Everywhere you look, companies that are implementing this stuff are begging data scientists to come work for them. And how cool is it that we live in a world where, like, this in-demand position includes “scientist” in the name? So I think that’s a huge change, and it might be a little scary for some people, but for me, I love technology, and it’s something I’m really excited about.

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Sowing the Seeds: Grow Your Law Firm’s Business With Marketing Automation

Truly, marketing automation deserves a better name — one that doesn’t evoke robots stamping out taglines like prison license plates.

“Cybernetically-enhanced marketing,” perhaps? How about “marketing . . . smartification”? Well, the quest continues.

Regardless of the opaque terminology, marketing automation is something you need to place on your radar if you’re serious about growing your law firm’s business. Marketing automation platforms can help your firm streamline marketing and customer relations work by delegating repetitive tasks and routine communications to software solutions. They also allow you to foster a personal connection with hundreds or even thousands of prospective clients at once and track the success of your efforts with real-time analytics.

Done right, an investment in marketing automation can seriously boost the efficiency of your lead generation process and create a better return on investment for your marketing budget.

What Is Marketing Automation, Exactly?

Perhaps the single most important thing you need to understand about a marketing automation campaign is that, at the end of the day, its aims are the same as any other advertising or sales process: to take leads from the top of the marketing funnel and escort them through the lead generation and nurturing steps of the buying process, turning them into a sales-ready lead.

The cornerstone of effective marketing automation for most law firms is automated email marketing, which uses the power of email software platforms like SharpSpring to strike up an ongoing relationship with leads using a tailored series of content-rich messages. Email is usually the most direct way for a firm to reach prospective clients with a one-to-one connection, and taking advantage of the impressive advances in email marketing software allows you to build a familiar, trust-based relationship with individual customers as well as a scalable, reliable system for engaging any number of leads at a given time.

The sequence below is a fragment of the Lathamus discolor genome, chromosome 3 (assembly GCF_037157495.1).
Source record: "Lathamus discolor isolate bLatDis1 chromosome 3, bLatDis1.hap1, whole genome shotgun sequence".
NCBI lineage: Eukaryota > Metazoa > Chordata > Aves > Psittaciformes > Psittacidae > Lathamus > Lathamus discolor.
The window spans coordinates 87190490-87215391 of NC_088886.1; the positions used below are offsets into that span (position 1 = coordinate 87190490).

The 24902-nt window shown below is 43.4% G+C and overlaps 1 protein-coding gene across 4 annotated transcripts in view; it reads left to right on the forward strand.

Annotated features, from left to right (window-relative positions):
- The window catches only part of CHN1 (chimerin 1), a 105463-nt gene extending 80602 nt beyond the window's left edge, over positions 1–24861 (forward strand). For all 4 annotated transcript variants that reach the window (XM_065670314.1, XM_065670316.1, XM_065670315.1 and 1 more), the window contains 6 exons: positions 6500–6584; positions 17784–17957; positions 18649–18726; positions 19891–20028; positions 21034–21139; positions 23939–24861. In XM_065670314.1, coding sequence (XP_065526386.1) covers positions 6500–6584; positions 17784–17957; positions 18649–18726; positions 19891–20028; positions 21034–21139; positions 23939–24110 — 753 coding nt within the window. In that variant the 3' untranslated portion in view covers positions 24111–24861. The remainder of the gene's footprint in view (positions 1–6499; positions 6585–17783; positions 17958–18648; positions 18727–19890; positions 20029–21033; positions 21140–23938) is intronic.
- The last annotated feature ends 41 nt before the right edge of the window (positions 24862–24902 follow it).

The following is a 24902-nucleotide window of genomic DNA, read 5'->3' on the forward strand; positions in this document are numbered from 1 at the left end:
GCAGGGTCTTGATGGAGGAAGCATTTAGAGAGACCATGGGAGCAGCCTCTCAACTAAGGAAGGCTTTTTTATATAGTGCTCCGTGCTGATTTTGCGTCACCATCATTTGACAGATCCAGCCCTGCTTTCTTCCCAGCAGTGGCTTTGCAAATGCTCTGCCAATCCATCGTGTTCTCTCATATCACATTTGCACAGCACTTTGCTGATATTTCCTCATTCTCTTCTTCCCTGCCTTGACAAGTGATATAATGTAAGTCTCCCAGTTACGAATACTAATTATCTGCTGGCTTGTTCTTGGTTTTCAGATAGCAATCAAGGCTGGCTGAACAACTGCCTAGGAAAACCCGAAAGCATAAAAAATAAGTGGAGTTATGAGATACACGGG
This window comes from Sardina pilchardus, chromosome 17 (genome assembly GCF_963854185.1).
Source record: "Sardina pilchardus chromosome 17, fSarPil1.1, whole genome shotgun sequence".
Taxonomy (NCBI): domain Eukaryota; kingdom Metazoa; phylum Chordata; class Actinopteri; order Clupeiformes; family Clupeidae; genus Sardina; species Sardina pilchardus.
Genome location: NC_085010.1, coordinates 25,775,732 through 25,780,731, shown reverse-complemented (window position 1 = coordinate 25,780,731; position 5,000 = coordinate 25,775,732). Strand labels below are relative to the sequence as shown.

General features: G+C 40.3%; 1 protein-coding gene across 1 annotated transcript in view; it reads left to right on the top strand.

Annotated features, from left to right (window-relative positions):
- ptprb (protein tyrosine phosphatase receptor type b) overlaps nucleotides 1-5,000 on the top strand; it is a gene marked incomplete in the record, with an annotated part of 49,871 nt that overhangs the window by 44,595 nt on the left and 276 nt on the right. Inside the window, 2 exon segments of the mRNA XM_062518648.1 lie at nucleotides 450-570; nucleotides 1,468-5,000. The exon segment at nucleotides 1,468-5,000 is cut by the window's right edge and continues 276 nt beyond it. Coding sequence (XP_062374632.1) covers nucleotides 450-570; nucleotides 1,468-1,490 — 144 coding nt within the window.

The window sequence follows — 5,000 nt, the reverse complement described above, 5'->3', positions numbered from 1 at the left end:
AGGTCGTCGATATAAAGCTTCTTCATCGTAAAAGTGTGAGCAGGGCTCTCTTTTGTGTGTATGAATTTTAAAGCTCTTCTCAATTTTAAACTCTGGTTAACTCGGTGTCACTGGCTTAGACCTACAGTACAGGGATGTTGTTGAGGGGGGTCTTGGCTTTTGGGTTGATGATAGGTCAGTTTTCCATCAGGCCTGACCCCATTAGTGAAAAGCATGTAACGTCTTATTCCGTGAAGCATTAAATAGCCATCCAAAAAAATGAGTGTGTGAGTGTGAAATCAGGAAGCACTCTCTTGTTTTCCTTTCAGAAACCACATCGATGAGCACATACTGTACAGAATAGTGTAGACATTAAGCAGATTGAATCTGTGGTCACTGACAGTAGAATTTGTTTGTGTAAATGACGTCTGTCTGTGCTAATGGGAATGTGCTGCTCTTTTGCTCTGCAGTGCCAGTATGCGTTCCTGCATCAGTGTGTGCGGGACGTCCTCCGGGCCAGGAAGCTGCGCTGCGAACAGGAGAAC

Here’s how the email automation process works, at a glance:

  1. Your marketer (that’s us) creates an email campaign that offers engaging content for prospective clients who may be looking for help within your firm’s practice areas.
  2. Driven by social media, search, advertising, or word-of-mouth, a potential client visits your website and fills out a form — perhaps to sign up for an ebook or to get other content they might find helpful — turning them into a lead.
  3. Marketing automation tools track the lead’s browsing data, both retroactively and going forward, to create a picture of their needs and areas of interest.
  4. The lead begins to receive the email campaign at pre-planned intervals, keeping them engaged and aware of your brand as well as establishing your trust and credibility.
  5. As the lead continues to visit your website based on encouragement from the targeted email content, marketing automation tools track additional data about their browsing behavior and continue refining their picture of the lead, then deliver additional customized content based on this data.
  6. The potential client — now a sales-ready lead — contacts your firm.

Marketing automation isn’t limited to email marketing, either. It also allows you to optimize your intake of clients, manage ongoing customer relationships and garner referrals, automate routine communications with existing clients, improve your website and social media presence based on the automation data that you gather over time, and much more.

A Tool Like Any Other